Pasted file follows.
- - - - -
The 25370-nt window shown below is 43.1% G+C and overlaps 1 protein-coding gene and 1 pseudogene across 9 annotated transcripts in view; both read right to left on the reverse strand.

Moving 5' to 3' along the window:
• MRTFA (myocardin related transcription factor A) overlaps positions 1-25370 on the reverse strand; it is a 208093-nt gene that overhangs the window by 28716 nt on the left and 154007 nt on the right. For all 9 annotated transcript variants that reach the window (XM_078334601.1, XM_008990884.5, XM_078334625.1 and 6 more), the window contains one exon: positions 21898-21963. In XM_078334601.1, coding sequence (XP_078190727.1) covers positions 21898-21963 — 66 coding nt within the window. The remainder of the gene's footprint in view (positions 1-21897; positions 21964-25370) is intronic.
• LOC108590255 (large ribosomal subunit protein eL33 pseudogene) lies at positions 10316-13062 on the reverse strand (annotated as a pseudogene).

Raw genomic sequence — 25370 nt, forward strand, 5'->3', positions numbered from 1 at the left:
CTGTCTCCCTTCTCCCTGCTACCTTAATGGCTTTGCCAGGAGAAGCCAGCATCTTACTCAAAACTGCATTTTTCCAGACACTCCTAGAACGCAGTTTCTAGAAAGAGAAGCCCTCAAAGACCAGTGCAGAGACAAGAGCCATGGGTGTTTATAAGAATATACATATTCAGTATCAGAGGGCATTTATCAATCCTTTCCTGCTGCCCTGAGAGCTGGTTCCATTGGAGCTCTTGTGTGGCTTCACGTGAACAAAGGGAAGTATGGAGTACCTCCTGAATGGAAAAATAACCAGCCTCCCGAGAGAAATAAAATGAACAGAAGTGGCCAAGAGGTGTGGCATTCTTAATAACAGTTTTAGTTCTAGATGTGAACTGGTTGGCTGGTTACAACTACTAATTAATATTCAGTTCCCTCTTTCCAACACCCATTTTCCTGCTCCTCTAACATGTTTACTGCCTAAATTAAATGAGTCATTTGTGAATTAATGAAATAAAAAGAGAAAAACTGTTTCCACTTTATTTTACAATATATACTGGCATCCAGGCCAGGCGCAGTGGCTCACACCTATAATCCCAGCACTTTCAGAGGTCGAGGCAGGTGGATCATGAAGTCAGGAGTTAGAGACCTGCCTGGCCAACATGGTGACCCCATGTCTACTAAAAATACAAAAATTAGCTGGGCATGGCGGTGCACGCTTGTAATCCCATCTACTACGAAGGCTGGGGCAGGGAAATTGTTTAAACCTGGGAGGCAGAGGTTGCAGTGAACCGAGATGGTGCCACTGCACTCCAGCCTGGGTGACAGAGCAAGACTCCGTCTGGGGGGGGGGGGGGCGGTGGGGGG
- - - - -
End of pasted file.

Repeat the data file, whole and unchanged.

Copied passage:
The 25370-nt window shown below is 43.1% G+C and overlaps 1 protein-coding gene and 1 pseudogene across 9 annotated transcripts in view; both read right to left on the reverse strand.

Moving 5' to 3' along the window:
• MRTFA (myocardin related transcription factor A) overlaps positions 1-25370 on the reverse strand; it is a 208093-nt gene that overhangs the window by 28716 nt on the left and 154007 nt on the right. For all 9 annotated transcript variants that reach the window (XM_078334601.1, XM_008990884.5, XM_078334625.1 and 6 more), the window contains one exon: positions 21898-21963. In XM_078334601.1, coding sequence (XP_078190727.1) covers positions 21898-21963 — 66 coding nt within the window. The remainder of the gene's footprint in view (positions 1-21897; positions 21964-25370) is intronic.
• LOC108590255 (large ribosomal subunit protein eL33 pseudogene) lies at positions 10316-13062 on the reverse strand (annotated as a pseudogene).

Raw genomic sequence — 25370 nt, forward strand, 5'->3', positions numbered from 1 at the left:
CTGTCTCCCTTCTCCCTGCTACCTTAATGGCTTTGCCAGGAGAAGCCAGCATCTTACTCAAAACTGCATTTTTCCAGACACTCCTAGAACGCAGTTTCTAGAAAGAGAAGCCCTCAAAGACCAGTGCAGAGACAAGAGCCATGGGTGTTTATAAGAATATACATATTCAGTATCAGAGGGCATTTATCAATCCTTTCCTGCTGCCCTGAGAGCTGGTTCCATTGGAGCTCTTGTGTGGCTTCACGTGAACAAAGGGAAGTATGGAGTACCTCCTGAATGGAAAAATAACCAGCCTCCCGAGAGAAATAAAATGAACAGAAGTGGCCAAGAGGTGTGGCATTCTTAATAACAGTTTTAGTTCTAGATGTGAACTGGTTGGCTGGTTACAACTACTAATTAATATTCAGTTCCCTCTTTCCAACACCCATTTTCCTGCTCCTCTAACATGTTTACTGCCTAAATTAAATGAGTCATTTGTGAATTAATGAAATAAAAAGAGAAAAACTGTTTCCACTTTATTTTACAATATATACTGGCATCCAGGCCAGGCGCAGTGGCTCACACCTATAATCCCAGCACTTTCAGAGGTCGAGGCAGGTGGATCATGAAGTCAGGAGTTAGAGACCTGCCTGGCCAACATGGTGACCCCATGTCTACTAAAAATACAAAAATTAGCTGGGCATGGCGGTGCACGCTTGTAATCCCATCTACTACGAAGGCTGGGGCAGGGAAATTGTTTAAACCTGGGAGGCAGAGGTTGCAGTGAACCGAGATGGTGCCACTGCACTCCAGCCTGGGTGACAGAGCAAGACTCCGTCTGGGGGGGGGGGGGGCGGTGGGGGG